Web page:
Apple's pledge to fix the flaw once and for all comes on the heels of a last week's class action lawsuit filed against it over the bug.
Tortious Behavior"Apple tortiously interfered with the contract for cellular service between these putative class members and their cellular telephone carrier in that Apple's actions prevented the subscribers from receiving all of their text messages, as they were entitled to obtain through their cellular wireless service contracts," alleges the complaint filed by Adrienne Moore in a federal district court in California.
Furthermore, it continues, "Apple failed to properly disclose to Plaintiff and the putative class members, at the time that they owned their Apple iPhone or iPad devices (or anytime thereafter) that, should they switch away from an Apple device to a non-Apple device, Apple's iMessage and Messages service and application would act to prevent these persons from receiving all their text messages on the non-Apple device that these class members used to replace their Apple iPhone or iPad devices."
Although turning off iMessage before deserting Apple is supposed to prevent the problem from developing, that hasn't been the experience of everyone afflicted by the bug.
"The design flaw goes beyond users who forget to turn off iMessage before they switch devices," Adam Pash, an editor at Lifehacker, told TechNewsWorld.
"I've turned off iMessage," he continued, "and I've received confirmation that my number is no longer associated with any iMessage account, but many iPhone users still can't send me text messages."
Services like iMessage are called "over-the-top" services. Instead of using the SMS channel provided by wireless carriers, they use the Internet to deliver text messages. In the case of iMessage, SMS messages intended for iPhone users are routed through Apple's servers to them.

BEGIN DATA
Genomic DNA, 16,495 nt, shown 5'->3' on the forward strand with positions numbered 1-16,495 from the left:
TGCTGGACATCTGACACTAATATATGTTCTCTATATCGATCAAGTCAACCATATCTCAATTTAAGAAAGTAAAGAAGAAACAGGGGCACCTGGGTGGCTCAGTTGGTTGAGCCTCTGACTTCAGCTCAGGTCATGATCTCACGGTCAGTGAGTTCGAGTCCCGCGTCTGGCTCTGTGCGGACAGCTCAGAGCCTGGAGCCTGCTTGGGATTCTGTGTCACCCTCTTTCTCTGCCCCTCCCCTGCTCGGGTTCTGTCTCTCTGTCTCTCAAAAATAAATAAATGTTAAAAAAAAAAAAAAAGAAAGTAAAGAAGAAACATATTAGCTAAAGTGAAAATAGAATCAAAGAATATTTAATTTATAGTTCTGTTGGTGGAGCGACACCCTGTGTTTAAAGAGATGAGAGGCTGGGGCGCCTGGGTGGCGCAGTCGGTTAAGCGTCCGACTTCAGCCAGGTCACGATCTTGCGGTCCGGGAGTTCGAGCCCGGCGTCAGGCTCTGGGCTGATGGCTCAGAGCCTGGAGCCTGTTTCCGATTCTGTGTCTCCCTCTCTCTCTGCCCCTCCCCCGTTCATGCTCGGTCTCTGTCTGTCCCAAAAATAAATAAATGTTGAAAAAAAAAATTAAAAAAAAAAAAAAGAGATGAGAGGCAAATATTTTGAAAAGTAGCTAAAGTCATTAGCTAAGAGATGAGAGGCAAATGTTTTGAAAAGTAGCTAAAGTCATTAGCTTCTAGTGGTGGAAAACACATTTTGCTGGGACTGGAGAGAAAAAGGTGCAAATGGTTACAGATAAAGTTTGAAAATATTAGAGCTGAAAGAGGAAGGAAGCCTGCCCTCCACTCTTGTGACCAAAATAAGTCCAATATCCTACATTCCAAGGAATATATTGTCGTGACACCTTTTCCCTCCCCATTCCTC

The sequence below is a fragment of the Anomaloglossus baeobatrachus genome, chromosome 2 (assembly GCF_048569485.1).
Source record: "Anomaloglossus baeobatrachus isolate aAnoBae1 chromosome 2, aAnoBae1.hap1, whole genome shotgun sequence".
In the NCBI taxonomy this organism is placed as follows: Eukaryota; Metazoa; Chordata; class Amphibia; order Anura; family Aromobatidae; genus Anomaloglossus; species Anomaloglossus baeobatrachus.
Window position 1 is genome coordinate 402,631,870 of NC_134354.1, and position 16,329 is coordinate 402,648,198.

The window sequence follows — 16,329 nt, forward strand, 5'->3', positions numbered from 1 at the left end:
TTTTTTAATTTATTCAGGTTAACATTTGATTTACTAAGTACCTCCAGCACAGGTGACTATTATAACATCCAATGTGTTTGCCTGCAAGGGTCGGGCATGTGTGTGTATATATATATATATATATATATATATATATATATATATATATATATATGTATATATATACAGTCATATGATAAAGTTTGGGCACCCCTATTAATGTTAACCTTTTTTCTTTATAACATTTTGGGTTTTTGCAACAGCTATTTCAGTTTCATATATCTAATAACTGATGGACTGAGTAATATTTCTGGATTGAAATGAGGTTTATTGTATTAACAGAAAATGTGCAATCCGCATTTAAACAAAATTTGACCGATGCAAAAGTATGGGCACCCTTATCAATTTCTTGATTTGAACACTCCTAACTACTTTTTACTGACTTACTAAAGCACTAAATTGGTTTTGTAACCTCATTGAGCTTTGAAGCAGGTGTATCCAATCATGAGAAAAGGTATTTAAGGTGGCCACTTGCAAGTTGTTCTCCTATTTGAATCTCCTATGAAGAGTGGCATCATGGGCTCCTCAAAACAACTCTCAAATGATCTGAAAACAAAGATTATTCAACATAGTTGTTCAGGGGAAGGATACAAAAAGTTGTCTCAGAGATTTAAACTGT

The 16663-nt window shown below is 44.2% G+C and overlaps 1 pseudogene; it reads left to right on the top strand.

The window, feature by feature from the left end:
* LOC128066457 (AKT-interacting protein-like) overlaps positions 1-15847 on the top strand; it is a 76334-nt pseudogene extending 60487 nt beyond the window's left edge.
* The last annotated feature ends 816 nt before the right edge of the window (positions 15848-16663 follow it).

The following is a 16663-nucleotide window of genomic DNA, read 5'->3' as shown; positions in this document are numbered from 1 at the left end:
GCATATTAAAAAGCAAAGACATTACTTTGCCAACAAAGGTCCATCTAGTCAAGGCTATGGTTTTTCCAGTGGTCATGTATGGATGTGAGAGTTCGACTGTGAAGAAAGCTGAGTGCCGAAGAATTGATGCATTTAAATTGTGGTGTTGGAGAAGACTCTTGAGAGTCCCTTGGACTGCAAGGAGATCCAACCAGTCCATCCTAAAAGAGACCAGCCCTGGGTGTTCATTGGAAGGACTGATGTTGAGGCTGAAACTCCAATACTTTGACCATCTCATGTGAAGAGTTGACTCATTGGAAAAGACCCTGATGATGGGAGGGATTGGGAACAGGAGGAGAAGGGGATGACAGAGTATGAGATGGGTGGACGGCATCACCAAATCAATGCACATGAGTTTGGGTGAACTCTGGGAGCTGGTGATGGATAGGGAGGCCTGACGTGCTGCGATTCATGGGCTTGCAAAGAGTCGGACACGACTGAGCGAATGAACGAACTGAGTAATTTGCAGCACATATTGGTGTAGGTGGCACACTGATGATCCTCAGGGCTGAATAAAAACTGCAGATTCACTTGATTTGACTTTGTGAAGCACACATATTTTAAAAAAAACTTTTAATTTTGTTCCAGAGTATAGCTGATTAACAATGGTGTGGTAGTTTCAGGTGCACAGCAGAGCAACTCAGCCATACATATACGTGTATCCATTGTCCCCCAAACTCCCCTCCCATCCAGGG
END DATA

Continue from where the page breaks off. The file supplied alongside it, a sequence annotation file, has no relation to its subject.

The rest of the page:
There are some advantages to that approach. A carrier's charges for text messages can be avoided. In addition, messages can be delivered to multiple devices, so you don't miss a message.
However, as iPhone emigres are discovering, moving to another ecosystem can mean that messages sent to you from your old iPhone pals end up in limbo.
Skewered by Its Own PopularityWhile this latest bug in iOS may be embarrassing to Apple, the company has dealt with bigger snafus in the past without doing lasting harm to its image.
"It's a bug, and the more bugs you have, the poorer your image is," Yankee Group Research Director Carl Howe told TechNewsWorld.
"Given how many things work right in the Apple ecosystem, I don't think it's a fatal bug," he added. "I think it's an annoyance more than anything else."
The bug could be related to the nature of iMessage.
"It's designed to facilitate messaging among people who are using Apple devices," Howe explained, "so Apple probably didn't spend a lot of development time figuring out how to let people out of that world."
Ironically, Apple's popularity among its users may have contributed to the problem lingering for as long as it has.
"To discover this problem, you need a user who leaves the platform and goes to Android," Michael Morgan, an independent mobile devices analyst, told TechNewsWorld. "We all know with a 93-to-97 [percent] retention rate of the iOS platform, there hasn't been that many people leaving iOS to discover this issue."
However, the flap over the bug could give the carriers some ammunition in their war against over-the-top services, he added. "Now the carriers' old, established SMS service may be perceived as more reliable than these over-the-top-programs that have been eating into the carriers' revenues."